Many researchers have produced various results for the mechanism of the metal-insulator transition (MIT) of VO2. This
seems to be because of the influence of various VOx phases in the sample thin-film. VOx has many phases, and VO2 is in
only a small window in the VOx phase diagram. In this work, VO2 thin films on Al2O3 substrates were prepared by a
pulsed laser deposition method, and their I-V properties were measured over a temperature range from 50 K to 300 K. In
the thin-films, not only the VO2 phase, but also at least two other VOx phases were present, including V2O3 and V5O9.
For electrically triggered MIT, a space charge limit current (SCLC) appeared at high voltages while ohmic current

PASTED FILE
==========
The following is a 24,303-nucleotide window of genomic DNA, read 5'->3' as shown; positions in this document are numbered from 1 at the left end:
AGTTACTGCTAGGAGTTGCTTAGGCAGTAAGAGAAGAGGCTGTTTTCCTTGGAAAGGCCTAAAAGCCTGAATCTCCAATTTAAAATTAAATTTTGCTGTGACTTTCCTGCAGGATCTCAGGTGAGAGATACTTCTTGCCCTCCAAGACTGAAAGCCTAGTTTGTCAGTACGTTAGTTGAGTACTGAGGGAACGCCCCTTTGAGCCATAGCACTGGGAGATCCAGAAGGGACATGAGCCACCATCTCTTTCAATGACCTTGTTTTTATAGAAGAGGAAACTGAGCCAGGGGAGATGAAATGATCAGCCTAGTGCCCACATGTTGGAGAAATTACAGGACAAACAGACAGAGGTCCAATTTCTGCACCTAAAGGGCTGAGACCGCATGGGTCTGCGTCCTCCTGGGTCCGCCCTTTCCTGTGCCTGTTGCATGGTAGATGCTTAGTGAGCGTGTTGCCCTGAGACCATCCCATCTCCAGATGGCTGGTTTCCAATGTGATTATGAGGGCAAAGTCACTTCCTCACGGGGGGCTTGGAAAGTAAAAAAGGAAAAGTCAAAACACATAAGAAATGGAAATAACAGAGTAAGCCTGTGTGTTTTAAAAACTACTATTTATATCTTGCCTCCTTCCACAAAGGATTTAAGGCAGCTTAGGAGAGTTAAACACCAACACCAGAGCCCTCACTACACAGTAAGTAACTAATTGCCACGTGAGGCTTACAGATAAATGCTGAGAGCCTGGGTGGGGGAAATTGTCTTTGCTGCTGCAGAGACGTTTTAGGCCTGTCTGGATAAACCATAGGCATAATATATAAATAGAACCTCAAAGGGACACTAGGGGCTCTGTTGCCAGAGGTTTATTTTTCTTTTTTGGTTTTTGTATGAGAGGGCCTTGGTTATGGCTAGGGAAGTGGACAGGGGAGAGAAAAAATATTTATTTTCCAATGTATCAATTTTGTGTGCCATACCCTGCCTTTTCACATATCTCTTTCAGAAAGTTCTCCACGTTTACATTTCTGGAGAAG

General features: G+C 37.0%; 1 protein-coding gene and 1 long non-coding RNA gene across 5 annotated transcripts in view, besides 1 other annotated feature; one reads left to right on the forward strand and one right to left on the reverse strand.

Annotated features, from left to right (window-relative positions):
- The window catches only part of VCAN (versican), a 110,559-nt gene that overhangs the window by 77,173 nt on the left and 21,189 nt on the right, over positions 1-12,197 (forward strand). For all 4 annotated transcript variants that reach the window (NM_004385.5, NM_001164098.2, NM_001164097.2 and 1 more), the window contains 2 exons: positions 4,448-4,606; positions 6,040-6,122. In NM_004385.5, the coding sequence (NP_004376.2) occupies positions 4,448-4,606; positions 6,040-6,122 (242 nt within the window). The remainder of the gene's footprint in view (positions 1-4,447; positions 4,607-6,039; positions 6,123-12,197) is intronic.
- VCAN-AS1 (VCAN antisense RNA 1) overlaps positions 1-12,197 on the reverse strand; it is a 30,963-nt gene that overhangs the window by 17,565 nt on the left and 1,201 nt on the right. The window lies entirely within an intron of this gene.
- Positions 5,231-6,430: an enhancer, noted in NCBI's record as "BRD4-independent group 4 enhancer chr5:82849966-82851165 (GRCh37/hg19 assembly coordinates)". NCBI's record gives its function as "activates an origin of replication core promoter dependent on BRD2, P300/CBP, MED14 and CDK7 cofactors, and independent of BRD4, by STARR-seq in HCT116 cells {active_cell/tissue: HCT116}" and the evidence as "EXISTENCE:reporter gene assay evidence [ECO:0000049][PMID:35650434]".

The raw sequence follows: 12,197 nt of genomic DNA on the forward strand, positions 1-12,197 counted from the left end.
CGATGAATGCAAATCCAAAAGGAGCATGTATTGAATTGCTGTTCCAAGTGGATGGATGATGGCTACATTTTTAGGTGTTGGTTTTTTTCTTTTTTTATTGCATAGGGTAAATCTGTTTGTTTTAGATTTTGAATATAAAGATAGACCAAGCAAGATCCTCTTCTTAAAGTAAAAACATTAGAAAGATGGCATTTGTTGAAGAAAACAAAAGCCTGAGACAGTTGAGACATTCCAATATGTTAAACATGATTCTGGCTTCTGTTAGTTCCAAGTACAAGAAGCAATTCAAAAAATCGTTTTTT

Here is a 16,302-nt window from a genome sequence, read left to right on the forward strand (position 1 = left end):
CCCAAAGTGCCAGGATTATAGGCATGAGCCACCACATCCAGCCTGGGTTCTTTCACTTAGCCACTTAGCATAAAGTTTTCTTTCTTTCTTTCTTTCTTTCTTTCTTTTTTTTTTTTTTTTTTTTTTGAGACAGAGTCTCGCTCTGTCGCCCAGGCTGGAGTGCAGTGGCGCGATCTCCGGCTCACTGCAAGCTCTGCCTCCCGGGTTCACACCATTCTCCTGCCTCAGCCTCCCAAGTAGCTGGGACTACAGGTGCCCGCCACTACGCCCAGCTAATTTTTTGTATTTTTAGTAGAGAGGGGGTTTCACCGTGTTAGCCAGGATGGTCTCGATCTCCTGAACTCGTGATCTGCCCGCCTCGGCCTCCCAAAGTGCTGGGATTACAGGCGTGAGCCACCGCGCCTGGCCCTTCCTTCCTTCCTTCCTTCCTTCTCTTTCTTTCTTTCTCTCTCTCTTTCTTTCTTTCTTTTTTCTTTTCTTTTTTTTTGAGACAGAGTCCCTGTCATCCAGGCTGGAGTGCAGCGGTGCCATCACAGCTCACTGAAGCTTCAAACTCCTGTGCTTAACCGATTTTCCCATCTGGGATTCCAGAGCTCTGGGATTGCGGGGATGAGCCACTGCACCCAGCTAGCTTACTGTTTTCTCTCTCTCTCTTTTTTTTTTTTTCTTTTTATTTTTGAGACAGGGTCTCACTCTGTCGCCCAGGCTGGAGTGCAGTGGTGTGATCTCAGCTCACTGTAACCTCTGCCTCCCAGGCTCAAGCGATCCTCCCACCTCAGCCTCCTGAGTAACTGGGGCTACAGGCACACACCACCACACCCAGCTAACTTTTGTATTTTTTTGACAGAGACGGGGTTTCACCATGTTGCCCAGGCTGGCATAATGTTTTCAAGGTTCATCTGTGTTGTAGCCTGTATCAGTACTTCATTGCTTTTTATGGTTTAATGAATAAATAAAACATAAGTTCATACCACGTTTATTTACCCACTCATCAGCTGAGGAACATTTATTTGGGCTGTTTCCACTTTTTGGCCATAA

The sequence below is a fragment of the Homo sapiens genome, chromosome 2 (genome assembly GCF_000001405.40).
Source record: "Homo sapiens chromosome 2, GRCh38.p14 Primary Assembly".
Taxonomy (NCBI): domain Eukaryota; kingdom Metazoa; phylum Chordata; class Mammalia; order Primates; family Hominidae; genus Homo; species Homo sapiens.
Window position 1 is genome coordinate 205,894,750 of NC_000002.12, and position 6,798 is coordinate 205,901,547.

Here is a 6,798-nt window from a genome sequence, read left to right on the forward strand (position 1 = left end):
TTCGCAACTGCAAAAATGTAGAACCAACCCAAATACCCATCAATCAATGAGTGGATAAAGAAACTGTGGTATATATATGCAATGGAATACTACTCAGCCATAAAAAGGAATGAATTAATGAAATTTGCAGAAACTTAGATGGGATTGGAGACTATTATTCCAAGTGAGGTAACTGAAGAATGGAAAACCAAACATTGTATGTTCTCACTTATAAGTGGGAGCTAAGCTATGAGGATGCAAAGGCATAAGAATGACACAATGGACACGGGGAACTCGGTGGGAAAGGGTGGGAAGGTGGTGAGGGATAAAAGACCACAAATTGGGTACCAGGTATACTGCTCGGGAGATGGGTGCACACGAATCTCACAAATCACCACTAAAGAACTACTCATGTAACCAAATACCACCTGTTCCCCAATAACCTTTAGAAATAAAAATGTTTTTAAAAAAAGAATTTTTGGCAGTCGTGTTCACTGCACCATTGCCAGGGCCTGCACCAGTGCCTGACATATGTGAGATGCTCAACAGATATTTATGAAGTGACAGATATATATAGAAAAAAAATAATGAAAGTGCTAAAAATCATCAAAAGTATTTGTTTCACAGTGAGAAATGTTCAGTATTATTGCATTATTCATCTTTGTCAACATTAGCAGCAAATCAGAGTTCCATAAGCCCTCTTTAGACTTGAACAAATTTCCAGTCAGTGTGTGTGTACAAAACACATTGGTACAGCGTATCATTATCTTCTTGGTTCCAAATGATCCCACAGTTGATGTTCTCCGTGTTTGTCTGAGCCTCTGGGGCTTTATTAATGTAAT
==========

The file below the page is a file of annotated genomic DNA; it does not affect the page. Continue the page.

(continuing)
appeared at low voltages, and MIT occurred when the space charge density became greater than the critical carrier
density, nc. This is a current-driven device, basically, because MIT occurs after the charge carrier density, which is
injected from the electrode becomes higher than nc. The switching time, which is the time for the whole sample to
transition from insulator to metal because of bias application, depends on the charge carrier mobility in the insulator
state. The switching speed of VO2 due to electrical triggering must be slower than that of optical triggering because the
mobility of the charge carrier in the insulating state is only 0.5 cm2/V•s. For a simple two terminal model, the
switching speed is proportional to the square of the length between the two electrodes and the mobility of the charge
carrier, and inversely proportional to the voltage. Therefore, a proper switching speed can be designed for one’s use if
the appropriate material and dimension of the device are used.